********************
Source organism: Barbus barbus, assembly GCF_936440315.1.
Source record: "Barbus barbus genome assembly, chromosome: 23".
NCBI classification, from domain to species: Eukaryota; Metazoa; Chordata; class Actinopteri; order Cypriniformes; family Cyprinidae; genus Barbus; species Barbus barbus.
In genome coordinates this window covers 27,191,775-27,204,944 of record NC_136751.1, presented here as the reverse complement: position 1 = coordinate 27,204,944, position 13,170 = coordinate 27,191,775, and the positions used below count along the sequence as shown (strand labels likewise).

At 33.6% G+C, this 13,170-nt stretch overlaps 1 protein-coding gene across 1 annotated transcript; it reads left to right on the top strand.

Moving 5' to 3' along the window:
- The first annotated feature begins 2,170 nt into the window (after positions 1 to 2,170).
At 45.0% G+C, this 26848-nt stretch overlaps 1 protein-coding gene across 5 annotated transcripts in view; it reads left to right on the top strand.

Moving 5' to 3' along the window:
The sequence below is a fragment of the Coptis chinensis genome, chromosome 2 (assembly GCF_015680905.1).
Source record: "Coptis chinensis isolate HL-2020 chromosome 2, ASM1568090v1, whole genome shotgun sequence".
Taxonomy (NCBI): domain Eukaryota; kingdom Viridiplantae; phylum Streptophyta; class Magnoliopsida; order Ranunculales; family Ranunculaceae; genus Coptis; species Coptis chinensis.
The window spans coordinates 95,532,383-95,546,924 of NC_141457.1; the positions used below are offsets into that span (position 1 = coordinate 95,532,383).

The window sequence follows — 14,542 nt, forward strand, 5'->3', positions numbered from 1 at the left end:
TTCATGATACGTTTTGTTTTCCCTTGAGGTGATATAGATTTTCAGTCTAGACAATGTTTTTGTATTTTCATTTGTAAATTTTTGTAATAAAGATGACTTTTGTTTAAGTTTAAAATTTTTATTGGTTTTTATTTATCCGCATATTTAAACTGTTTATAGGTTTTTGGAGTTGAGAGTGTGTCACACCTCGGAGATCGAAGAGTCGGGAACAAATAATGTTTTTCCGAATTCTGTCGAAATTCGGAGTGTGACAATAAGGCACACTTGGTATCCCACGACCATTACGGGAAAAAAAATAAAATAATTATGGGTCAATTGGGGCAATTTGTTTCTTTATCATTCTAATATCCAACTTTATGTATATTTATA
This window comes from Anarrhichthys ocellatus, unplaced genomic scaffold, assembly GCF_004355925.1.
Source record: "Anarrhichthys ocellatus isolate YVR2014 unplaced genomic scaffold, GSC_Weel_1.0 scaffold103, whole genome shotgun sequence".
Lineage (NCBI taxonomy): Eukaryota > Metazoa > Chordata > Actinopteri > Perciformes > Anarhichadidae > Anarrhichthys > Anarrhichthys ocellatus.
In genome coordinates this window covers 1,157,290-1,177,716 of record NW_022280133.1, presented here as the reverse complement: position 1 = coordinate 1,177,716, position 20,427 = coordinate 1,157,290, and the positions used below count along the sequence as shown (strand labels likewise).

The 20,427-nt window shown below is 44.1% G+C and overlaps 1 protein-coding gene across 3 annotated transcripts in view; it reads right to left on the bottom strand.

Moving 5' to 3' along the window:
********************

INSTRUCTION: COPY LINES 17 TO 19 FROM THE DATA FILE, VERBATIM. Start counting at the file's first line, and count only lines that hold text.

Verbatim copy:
Source record: "Anarrhichthys ocellatus isolate YVR2014 unplaced genomic scaffold, GSC_Weel_1.0 scaffold103, whole genome shotgun sequence".
Lineage (NCBI taxonomy): Eukaryota > Metazoa > Chordata > Actinopteri > Perciformes > Anarhichadidae > Anarrhichthys > Anarrhichthys ocellatus.
In genome coordinates this window covers 1,157,290-1,177,716 of record NW_022280133.1, presented here as the reverse complement: position 1 = coordinate 1,177,716, position 20,427 = coordinate 1,157,290, and the positions used below count along the sequence as shown (strand labels likewise).